Madeleine Worrall: Casual sexism is entrenched in theatre – it must change
When Madeleine Worrall started her career in the 1990s, she couldn’t understand why she was treated differently to her male counterparts. Now is the time for the industry to redress the balance, she argues
From the moment I went to drama school, I witnessed or experienced sexism and the casual warping of behavioural boundaries by men in positions of greater power.
It is hard to isolate all the contributing factors from the morass of general sexism that still pervades society at large, continuing to favour men in terms of pay, working conditions and opportunities.
When I was a young adult in the late 1990s, many parts available to young actresses were still insipid and passive. Conventional story archetypes and the ‘traditional’ canon continued to dominate, by their nature propelled and shaped by male stories, most frequently by male writers.
It may have been nearly 80 years since Virginia Woolf had written about the challenges of reshaping and recreating that canon, but there was no sign that we were close to achieving it.
I remember a significant second recall for a big TV period drama; at that time I was put up for lots of ‘ingenue’ parts, like many other young actresses. They told me I handled the gutsy scenes with aplomb but they wanted to see me do the more romantic (to me, written as slushy nonsense) scenes again, and asked if I could soften them up.
I still remember some welling sense of fury that, because I was a girl, I should have to master the art of being soft, passive and romantic.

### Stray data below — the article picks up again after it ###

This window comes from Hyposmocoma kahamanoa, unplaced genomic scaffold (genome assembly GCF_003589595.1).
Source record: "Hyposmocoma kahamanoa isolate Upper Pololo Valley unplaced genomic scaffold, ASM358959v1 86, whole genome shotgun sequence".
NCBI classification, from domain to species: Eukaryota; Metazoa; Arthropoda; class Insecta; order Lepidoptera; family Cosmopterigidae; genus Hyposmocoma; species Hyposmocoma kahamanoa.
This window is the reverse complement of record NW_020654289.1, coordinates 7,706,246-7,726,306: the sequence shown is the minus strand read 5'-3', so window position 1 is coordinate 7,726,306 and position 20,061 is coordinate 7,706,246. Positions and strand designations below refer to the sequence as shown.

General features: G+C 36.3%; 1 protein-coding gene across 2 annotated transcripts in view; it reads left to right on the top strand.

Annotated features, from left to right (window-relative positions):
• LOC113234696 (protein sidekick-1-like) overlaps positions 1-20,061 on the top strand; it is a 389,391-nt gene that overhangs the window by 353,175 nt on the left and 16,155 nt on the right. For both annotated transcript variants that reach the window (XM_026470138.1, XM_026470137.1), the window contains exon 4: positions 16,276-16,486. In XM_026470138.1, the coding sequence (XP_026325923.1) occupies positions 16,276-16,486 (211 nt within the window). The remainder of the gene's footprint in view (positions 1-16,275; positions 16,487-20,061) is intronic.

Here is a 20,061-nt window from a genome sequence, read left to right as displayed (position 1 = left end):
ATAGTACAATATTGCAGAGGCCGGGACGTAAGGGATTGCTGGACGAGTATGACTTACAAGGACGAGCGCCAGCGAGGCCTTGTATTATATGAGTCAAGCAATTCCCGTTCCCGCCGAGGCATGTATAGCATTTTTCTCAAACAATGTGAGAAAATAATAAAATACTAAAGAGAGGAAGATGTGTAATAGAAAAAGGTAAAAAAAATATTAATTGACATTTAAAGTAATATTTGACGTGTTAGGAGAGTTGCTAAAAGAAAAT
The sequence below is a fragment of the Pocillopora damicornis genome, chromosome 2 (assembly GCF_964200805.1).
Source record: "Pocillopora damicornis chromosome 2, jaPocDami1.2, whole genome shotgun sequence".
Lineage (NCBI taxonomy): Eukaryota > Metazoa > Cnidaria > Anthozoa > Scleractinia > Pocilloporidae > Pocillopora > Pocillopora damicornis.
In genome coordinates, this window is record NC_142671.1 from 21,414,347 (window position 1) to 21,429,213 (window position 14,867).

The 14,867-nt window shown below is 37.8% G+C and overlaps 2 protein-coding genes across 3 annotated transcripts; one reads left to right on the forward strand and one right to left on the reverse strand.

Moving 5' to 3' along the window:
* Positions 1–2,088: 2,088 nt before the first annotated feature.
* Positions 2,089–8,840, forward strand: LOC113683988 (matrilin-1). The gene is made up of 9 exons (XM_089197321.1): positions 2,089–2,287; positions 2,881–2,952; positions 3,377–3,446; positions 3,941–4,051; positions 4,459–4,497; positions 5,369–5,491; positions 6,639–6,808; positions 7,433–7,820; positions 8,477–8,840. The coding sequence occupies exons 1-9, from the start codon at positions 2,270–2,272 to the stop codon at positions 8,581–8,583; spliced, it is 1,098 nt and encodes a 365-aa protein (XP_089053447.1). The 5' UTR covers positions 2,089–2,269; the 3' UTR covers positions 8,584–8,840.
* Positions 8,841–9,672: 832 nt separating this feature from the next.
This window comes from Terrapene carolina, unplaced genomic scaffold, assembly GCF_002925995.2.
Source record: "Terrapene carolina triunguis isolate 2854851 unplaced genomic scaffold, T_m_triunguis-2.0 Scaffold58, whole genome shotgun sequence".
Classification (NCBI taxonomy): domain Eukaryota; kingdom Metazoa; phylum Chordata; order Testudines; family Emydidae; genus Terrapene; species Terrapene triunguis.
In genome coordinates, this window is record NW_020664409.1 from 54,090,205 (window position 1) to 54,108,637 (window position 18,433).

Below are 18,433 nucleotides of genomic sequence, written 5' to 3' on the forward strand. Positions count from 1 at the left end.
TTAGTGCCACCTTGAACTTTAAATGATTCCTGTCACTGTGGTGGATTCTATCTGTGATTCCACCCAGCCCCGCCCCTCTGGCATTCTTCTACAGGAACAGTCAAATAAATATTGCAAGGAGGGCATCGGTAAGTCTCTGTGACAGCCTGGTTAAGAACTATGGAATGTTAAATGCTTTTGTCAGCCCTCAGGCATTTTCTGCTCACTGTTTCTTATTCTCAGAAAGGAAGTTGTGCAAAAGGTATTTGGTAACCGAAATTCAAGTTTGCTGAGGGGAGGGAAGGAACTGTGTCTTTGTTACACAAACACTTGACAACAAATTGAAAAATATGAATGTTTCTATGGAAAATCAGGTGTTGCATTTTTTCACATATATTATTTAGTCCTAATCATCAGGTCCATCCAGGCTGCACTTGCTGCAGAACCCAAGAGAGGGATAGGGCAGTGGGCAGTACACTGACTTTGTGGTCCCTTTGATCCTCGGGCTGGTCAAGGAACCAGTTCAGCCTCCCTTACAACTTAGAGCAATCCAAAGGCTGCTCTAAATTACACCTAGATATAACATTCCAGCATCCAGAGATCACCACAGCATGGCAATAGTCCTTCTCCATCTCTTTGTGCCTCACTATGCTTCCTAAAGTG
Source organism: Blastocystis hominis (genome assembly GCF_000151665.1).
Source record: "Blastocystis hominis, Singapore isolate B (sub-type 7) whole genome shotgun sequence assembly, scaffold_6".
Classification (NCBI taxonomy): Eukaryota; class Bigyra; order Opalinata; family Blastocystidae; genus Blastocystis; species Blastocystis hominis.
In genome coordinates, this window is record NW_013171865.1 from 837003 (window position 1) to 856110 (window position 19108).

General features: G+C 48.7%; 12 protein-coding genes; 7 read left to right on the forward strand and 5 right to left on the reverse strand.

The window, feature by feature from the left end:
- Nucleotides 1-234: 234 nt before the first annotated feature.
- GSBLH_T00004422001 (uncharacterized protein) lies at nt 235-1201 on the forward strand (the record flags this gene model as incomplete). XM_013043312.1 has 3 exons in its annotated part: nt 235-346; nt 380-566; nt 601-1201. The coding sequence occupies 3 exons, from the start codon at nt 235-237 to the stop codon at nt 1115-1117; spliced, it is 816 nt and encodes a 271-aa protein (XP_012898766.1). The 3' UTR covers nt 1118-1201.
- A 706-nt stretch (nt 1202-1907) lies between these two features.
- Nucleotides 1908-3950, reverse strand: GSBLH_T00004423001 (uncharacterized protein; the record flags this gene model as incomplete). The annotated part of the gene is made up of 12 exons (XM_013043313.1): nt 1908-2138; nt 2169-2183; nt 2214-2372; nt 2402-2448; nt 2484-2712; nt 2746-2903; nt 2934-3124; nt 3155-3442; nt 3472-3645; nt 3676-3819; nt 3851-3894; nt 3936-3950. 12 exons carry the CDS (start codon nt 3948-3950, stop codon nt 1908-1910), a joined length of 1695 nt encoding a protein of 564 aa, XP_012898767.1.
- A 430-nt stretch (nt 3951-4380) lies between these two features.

So, I said I didn’t think I was the right person for the job.
There was a stunned silence; the producer, director and casting director stared at me as though at a lunatic.
The walk back down the long corridor with the casting director was one of unbroken silence until she said with steel in her voice and jaw clenched: “Don’t ever, ever tell us what you think we’re looking for… you will do yourself out of a job.” And that was that.
I tell this story because it exemplifies how little control young women were expected to have over their own creative decisions or careers in the industry at the time.
I knew my own strengths and preferences, and because I expressed my unease at the way this character had been interpreted, written and was expected to be portrayed (as a tedious ‘love sop’), I was treated as a troublemaker.
Many male colleagues, from my age to considerably older, had stories of meetings full of badinage, ballsy jokes, feet up on the table. Confidence and irascibility were cool if you were a young man. They were also generally going for parts with more guts, more control within the storyline, meatier, less whimsical.
If you’re constantly going up for Miranda in The Tempest, or asked to be softer, more passive – to play characters with no control, revolving around their male counterparts like dewy orbs – then it’s hard to feel empowered or confident when you talk about or make the work. You feel like a blancmange.
Of course, there have always been young women who have the guts or talent to buck this trend and, oh, how I admire them.
It’s hard enough to do as a woman, and even harder if you don’t come from a professional or secure middle-class family, with financial security and a strong education watching your back. That’s all part of the same debate.
In the first decade of my career, I was told by an important professional mentor that because I was both clever and (apparently) pretty, people didn’t quite ‘get’ me, and found it hard to know ‘what to do’ with me. That didn’t seem to trouble people casting many of my clever male contemporaries.